Members of Denver’s historic preservation community gathered May 11 to celebrate the naming of CU Denver’s historic preservation academic program as the Dana Crawford Preservation Program. The reception was held at the Cooper Lounge within historic Union Station, and brought together many friends and supporters who trace their interest and involvement in historic preservation to Dana Crawford and her extraordinary work.
“It is a remarkable distinction for our nationally recognized historic preservation program to bear the name of Dana Crawford,” said Michelle Marks, PhD, chancellor of CU Denver. “Her legacy can be seen and felt throughout Denver, which is an inspiration to so many of us, including our students and faculty in this field.”
Crawford was one of the founding members of Historic Denver and is considered personally instrumental in saving and revitalizing the 1400 block of Larimer Street (now Larimer Square). She also helped form the Union Station Alliance that re-envisioned Denver’s century-old Union Station and was the driving force behind many historic preservation efforts in Denver and Colorado. She is the recipient of the prestigious Louise du Pont Crowninshield Award from the National Trust for Historic Preservation, and was awarded an honorary Doctorate of Humanities by CU Denver.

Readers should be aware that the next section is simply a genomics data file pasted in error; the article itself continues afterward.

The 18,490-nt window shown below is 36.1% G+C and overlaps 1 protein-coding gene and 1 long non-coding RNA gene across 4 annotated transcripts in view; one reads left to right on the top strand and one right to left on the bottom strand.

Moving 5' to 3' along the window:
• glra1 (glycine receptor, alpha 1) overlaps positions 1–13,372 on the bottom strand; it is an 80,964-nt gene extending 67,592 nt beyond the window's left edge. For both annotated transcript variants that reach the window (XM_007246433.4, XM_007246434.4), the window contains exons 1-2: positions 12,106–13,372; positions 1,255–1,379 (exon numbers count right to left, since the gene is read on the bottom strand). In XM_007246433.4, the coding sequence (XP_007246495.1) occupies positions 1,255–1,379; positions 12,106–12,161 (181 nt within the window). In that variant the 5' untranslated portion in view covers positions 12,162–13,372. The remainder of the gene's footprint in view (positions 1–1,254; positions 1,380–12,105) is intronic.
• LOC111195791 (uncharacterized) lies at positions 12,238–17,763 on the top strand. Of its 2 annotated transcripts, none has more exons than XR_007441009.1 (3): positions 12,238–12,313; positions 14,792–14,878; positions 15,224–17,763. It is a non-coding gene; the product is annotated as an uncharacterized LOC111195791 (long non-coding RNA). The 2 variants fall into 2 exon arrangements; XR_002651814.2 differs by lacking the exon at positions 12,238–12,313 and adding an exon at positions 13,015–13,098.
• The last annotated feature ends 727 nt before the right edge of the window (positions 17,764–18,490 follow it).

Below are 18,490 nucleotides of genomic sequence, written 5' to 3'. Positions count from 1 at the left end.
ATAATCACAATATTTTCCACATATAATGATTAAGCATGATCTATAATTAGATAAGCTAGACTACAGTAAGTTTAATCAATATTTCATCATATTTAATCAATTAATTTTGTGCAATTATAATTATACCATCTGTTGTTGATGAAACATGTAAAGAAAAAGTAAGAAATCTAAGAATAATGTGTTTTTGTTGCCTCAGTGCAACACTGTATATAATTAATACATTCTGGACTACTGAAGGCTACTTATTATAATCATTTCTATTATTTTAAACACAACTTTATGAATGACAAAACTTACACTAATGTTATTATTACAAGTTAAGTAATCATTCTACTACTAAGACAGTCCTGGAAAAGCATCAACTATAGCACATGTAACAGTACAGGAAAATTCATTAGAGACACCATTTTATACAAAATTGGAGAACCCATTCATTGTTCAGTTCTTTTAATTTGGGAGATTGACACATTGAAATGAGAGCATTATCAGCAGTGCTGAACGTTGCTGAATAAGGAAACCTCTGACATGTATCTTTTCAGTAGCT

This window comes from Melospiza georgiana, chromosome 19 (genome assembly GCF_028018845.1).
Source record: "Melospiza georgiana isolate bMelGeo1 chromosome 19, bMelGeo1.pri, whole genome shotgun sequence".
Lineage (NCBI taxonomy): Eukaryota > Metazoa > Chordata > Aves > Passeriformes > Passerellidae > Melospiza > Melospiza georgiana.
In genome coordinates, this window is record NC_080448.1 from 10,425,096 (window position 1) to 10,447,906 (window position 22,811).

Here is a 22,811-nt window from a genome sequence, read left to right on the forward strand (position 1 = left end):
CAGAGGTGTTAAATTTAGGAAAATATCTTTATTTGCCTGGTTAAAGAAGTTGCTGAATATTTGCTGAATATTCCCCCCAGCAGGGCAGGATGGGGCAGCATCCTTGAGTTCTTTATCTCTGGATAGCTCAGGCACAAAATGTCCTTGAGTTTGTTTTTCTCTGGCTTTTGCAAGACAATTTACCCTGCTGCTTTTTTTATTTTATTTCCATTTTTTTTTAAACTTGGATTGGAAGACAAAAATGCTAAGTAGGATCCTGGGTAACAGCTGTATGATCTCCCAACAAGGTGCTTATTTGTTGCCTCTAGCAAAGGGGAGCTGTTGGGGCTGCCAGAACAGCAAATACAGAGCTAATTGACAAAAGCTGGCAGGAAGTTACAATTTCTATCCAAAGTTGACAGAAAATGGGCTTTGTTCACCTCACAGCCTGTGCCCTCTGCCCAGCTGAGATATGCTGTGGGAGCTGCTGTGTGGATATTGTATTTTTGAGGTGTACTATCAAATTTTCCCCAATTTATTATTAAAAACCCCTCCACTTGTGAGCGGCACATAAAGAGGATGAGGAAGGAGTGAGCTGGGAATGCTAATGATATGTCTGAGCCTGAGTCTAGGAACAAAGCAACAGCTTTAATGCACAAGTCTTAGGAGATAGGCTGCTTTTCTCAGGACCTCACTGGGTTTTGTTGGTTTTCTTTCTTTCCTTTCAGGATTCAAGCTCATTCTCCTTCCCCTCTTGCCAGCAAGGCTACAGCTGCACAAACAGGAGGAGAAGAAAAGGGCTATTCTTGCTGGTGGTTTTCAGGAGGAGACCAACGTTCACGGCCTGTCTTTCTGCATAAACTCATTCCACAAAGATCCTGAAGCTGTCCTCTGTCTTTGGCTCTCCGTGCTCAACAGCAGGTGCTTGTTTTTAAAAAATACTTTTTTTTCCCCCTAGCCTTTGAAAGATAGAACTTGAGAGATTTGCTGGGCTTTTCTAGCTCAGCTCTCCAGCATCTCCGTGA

“Adding Dana Crawford’s name to our historic preservation program is an extraordinary honor for us,” said Nan Ellin, PhD, dean of CAP. “Her impact on historic preservation and placemaking, particularly for Denver, cannot be overstated, and has inspired the creative pragmatic approach we cultivate in our students.”
Beginning June 1, CAP will host “Dana Crawford and All That Jazz” in its 2nd Floor Gallery. The exhibition features photos and archived conversations with Crawford that illustrate her remarkable impact and legacy.
CU Denver has a history of supporting and engaging with the historic preservation community. Recently, the university announced plans to renovate six historic homes located along Ninth Street on the Auraria campus. With help from Historic Denver, the homes were saved from demolition in the 1970s when the campus was built and renovating them illustrates the university’s continued investments in the city’s physical and social landscape.